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Ilexsaponin A


  • Brand : BIOFRON

  • Catalogue Number : BD-P0237

  • Specification : 98.0%(HPLC)

  • CAS number : 108524-93-2

  • Formula : C36H56O11

  • Molecular Weight : 664.833

  • PUBCHEM ID : 72163175

  • Volume : 25mg

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Catalogue Number


Analysis Method






Molecular Weight




Botanical Source

llexhainanensis Merr(Hainan holly leaf); Ilex pubescens

Structure Type






(3S,4R,4aR,6aR,6bS,8aS,11R,12R,12aS,14aR,14bR)-3,12-dihydroxy-4,6a,6b,11,12,14b-hexamethyl-8a-[(2S,3R,4S,5S,6R)-3,4,5-trihydroxy-6-(hydroxymethyl)oxan-2-yl]oxycarbonyl-1,2,3,4a,5,6,7,8,9,10,11,12a,14,14a-tetradecahydropicene-4-carboxylic acid


(3S,4R,4aR,6aR,6bS,8aS,11R,12R,12aS,14aR,14bR)-3,12-dihydroxy-4,6a,6b,11,12,14b-hexamethyl-8a-[(2S,3R,4S,5S,6R)-3,4,5-trihydroxy-6-(hydroxymethyl)oxan-2-yl]oxycarbonyl-1,2,3,4a,5,6,7,8,9,10,11,12a,14,14a-tetradecahydropicene-4-carboxylic acid


1.4±0.1 g/cm3


Soluble in Chloroform,Dichloromethane,Ethyl Acetate,DMSO,Acetone,etc.

Flash Point

240.1±26.4 °C

Boiling Point

788.1±60.0 °C at 760 mmHg

Melting Point



InChl Key


WGK Germany


HS Code Reference


Personal Projective Equipment

Correct Usage

For Reference Standard and R&D, Not for Human Use Directly.

Meta Tag

provides coniferyl ferulate(CAS#:108524-93-2) MSDS, density, melting point, boiling point, structure, formula, molecular weight etc. Articles of coniferyl ferulate are included as well.>> amp version: coniferyl ferulate

No Technical Documents Available For This Product.




The outbreak of SARS-CoV-2-associated pneumonia, a disease called COVID-19, has caused a pandemic worldwide. To investigate the immune responses after infection of SARS-CoV-2 in non-critical patients may help to better understand the disease progression. We collected 334 confirmed COVID-19 cases including 212 still in hospital with nucleic acid test positive on halfway for SARS-CoV-2 and 122 discharged from hospital, compared specific antibodies, immune cells, and cytokine changes between the hospitalized and discharged patients. The hospitalized patients had a longer illness time compared with discharged patients. Analysis of viral loads explained long-term or persistent infection of SARS-CoV-2, which existed with the median time of 18.5 days of the positive nucleic acid test. Serum analysis showed that the specific anti-N IgG antibody was positive in all detected patients after infection of two weeks. Neutrophils, Monocytes, NK cells, and CD4+ T cells significantly increased, while total lymphocytes and CD8+ T cells decreased from non-critical hospitalized patients after longer-term infection. Further analysis of the cytokines showed that IL-6, TNF-α, IFN-γ, IL-2, IL-4, and IL-10 from the hospitalized patients were significantly higher, indicating a potential of the increased CD4+ T cell differentiation.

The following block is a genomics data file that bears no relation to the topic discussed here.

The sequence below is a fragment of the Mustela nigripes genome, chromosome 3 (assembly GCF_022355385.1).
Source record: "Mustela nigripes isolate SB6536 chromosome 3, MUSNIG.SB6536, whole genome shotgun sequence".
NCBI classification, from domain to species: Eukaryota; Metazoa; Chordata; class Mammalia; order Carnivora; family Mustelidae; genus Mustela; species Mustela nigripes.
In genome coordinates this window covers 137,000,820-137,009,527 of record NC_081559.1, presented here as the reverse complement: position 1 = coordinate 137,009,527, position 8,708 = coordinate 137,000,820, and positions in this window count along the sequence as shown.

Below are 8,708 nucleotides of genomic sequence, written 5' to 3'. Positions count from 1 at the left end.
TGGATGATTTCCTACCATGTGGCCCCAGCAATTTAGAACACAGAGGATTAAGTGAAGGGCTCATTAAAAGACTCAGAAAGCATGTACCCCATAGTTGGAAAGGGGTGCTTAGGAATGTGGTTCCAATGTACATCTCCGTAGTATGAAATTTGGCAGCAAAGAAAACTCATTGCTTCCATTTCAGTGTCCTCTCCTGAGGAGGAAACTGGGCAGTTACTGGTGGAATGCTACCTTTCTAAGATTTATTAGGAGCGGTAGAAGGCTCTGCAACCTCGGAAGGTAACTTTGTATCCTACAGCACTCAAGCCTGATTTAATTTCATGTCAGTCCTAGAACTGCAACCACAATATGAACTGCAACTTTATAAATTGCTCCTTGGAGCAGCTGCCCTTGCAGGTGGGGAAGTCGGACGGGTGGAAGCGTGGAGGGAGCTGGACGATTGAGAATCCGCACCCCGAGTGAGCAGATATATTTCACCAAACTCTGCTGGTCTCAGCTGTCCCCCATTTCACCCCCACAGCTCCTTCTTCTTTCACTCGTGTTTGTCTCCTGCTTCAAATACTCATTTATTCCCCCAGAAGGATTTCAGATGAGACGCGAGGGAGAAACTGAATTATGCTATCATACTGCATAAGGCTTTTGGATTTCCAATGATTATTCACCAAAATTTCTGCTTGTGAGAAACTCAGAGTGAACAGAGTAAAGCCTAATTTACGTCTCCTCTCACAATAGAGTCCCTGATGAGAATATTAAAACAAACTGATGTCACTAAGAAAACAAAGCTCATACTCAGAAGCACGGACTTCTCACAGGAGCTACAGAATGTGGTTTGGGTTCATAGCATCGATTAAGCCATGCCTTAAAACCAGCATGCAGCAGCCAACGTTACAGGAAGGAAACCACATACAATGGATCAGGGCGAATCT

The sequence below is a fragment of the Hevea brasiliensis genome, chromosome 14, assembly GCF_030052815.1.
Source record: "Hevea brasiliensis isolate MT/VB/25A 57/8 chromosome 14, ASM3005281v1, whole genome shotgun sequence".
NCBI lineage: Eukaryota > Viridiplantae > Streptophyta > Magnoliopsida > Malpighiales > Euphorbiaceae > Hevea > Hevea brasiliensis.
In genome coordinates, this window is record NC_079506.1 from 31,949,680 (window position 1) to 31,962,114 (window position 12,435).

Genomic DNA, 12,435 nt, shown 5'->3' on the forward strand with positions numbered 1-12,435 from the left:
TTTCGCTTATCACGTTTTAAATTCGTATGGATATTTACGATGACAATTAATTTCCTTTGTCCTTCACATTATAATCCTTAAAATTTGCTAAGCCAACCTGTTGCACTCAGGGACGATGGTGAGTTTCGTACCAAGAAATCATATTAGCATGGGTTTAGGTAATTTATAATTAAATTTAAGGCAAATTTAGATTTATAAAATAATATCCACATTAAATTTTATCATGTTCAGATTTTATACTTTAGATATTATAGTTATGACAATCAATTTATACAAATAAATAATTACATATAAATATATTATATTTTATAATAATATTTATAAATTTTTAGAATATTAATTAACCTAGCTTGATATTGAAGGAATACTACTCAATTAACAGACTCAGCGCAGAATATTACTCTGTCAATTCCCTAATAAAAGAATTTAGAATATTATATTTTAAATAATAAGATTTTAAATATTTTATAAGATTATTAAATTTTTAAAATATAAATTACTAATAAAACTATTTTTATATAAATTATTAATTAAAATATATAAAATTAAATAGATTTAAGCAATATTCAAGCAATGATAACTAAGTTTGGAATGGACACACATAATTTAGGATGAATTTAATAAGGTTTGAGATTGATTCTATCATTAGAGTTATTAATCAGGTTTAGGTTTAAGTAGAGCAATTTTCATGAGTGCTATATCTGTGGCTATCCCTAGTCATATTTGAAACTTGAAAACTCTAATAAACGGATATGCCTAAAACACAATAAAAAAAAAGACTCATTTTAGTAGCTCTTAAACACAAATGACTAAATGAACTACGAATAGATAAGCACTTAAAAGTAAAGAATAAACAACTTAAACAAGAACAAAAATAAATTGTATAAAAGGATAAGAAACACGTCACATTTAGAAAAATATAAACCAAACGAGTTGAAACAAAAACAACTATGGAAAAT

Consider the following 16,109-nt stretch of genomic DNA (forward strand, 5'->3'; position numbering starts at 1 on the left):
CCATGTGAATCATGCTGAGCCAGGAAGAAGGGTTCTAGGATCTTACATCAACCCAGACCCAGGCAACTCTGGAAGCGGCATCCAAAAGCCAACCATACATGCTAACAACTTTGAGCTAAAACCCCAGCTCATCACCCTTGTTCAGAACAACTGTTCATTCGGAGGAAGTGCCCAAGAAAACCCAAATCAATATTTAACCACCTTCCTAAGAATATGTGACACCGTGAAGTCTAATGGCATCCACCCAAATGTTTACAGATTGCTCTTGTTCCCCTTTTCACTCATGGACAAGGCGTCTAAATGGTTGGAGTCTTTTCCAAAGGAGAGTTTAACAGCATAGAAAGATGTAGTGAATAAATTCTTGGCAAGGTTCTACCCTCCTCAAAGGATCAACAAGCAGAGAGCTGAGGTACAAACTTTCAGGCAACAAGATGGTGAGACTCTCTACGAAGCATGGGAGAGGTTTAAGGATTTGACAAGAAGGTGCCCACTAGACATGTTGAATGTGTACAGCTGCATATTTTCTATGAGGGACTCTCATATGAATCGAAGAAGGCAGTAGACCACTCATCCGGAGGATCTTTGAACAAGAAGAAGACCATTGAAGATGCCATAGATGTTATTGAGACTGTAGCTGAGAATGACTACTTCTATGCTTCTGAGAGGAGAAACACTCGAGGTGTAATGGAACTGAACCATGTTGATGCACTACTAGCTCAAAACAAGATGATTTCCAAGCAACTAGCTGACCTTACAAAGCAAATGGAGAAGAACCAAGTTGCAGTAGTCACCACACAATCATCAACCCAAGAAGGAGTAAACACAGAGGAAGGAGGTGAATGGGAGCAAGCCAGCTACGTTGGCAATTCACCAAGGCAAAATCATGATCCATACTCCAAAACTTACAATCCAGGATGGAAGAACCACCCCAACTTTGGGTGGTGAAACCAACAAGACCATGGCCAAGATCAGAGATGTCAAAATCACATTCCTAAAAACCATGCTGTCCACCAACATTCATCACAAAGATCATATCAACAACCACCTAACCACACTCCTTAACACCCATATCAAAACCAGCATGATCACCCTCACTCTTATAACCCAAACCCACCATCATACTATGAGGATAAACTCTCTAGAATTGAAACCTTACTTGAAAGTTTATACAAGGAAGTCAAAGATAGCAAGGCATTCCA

SARS-CoV-2, Long-term infection, Immune response


Long-term infection of SARS-CoV-2 changed the body's immune status


Lan Lin,a,1 Shanshan Luo,b,1 Renjie Qin,a,1 Mengling Yang,a Xiaobei Wang,c Qianqian Yang,c Yang Zhang,c Quansheng Wang,a Rui Zhu,a Heng Fan,a Haijun Wang,d Yu Hu,b,⁎ Lin Wang,c,⁎ and Desheng Hua,b,⁎

Publish date

2020 Sep;




Because large, prospective, population-based data sets describing maternal outcomes are typically not available in low- and middle-income countries, it is difficult to monitor maternal mortality rates over time and to identify factors associated with maternal mortality. Early identification of risk factors is essential to develop comprehensive intervention strategies preventing pregnancy-related complications. Our objective was to describe maternal mortality rates in a large, multi-country dataset and to determine maternal, pregnancy-related, delivery and postpartum characteristics that are associated with maternal mortality.